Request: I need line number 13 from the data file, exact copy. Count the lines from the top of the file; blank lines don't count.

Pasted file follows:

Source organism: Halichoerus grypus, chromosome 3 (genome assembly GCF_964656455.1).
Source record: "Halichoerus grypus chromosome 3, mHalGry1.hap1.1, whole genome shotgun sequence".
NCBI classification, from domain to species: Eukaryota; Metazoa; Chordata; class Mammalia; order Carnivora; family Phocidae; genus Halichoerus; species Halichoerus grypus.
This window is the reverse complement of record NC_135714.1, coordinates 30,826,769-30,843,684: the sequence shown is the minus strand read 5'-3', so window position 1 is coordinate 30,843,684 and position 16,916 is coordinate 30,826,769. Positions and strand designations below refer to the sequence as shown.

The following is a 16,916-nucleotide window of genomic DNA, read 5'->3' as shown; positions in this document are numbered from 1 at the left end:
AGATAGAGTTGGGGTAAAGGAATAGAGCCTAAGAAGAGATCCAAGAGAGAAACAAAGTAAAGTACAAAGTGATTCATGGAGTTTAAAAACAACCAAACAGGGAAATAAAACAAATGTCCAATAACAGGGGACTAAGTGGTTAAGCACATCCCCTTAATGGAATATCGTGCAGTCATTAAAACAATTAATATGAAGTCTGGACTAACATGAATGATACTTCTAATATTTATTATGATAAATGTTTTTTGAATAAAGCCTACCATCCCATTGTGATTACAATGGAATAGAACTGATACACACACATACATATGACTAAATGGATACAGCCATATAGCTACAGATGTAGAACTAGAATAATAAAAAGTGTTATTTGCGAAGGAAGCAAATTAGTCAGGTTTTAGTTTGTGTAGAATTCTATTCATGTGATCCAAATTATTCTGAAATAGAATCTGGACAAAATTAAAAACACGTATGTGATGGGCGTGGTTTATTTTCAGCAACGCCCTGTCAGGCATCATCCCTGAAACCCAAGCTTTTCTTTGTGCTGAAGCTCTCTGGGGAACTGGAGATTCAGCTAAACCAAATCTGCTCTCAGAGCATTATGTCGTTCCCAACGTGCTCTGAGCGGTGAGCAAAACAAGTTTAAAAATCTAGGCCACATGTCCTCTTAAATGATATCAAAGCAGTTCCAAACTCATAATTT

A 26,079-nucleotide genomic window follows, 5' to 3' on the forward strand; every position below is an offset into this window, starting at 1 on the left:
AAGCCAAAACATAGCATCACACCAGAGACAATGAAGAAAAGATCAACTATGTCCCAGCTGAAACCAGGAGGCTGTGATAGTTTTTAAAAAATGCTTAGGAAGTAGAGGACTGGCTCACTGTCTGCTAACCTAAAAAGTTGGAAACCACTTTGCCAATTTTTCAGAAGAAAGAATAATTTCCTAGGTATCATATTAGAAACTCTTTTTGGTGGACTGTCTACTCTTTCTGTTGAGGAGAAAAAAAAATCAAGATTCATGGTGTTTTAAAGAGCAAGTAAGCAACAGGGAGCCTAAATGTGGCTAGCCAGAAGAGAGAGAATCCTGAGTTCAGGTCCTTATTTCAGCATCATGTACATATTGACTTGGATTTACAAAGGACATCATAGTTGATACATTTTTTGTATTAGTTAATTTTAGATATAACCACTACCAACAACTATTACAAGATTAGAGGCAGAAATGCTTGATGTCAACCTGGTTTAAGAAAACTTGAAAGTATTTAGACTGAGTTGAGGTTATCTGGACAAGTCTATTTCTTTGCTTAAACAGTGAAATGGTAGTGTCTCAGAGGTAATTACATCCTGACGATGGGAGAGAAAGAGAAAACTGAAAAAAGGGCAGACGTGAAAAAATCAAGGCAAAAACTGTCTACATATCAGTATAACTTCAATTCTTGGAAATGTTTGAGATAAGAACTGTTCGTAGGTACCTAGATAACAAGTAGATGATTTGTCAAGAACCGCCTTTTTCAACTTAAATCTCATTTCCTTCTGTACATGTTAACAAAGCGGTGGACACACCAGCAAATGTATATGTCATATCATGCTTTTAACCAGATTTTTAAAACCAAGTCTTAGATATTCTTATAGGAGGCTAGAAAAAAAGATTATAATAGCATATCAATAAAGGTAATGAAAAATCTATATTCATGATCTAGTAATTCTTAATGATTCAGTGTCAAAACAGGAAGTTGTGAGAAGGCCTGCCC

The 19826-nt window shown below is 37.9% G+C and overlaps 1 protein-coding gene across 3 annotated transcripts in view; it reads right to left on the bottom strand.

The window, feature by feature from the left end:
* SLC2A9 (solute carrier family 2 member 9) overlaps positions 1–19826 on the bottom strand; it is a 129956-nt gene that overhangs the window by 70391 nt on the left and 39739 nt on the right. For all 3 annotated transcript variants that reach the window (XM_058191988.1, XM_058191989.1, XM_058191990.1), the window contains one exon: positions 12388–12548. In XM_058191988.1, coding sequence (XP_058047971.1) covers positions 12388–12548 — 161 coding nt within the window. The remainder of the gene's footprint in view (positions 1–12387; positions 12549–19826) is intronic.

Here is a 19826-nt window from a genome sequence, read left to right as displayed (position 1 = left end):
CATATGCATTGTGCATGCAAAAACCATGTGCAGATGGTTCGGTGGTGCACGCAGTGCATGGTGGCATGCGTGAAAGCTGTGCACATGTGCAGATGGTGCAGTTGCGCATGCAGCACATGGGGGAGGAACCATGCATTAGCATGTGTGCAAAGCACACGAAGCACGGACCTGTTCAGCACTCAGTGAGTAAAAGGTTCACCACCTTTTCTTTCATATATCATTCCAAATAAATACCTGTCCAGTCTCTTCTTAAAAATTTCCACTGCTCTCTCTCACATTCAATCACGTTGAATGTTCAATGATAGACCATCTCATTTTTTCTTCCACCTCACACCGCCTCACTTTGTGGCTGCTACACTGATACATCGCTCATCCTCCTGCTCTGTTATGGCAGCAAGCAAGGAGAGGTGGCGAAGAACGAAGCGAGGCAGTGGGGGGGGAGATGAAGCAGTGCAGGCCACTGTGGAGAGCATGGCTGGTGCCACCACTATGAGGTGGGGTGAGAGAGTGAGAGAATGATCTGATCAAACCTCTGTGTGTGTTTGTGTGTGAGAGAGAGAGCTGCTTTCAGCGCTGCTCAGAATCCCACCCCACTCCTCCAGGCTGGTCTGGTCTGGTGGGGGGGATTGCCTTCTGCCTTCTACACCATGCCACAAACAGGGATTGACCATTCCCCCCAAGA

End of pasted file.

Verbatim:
CATATGCATTGTGCATGCAAAAACCATGTGCAGATGGTTCGGTGGTGCACGCAGTGCATGGTGGCATGCGTGAAAGCTGTGCACATGTGCAGATGGTGCAGTTGCGCATGCAGCACATGGGGGAGGAACCATGCATTAGCATGTGTGCAAAGCACACGAAGCACGGACCTGTTCAGCACTCAGTGAGTAAAAGGTTCACCACCTTTTCTTTCATATATCATTCCAAATAAATACCTGTCCAGTCTCTTCTTAAAAATTTCCACTGCTCTCTCTCACATTCAATCACGTTGAATGTTCAATGATAGACCATCTCATTTTTTCTTCCACCTCACACCGCCTCACTTTGTGGCTGCTACACTGATACATCGCTCATCCTCCTGCTCTGTTATGGCAGCAAGCAAGGAGAGGTGGCGAAGAACGAAGCGAGGCAGTGGGGGGGGAGATGAAGCAGTGCAGGCCACTGTGGAGAGCATGGCTGGTGCCACCACTATGAGGTGGGGTGAGAGAGTGAGAGAATGATCTGATCAAACCTCTGTGTGTGTTTGTGTGTGAGAGAGAGAGCTGCTTTCAGCGCTGCTCAGAATCCCACCCCACTCCTCCAGGCTGGTCTGGTCTGGTGGGGGGGATTGCCTTCTGCCTTCTACACCATGCCACAAACAGGGATTGACCATTCCCCCCAAGA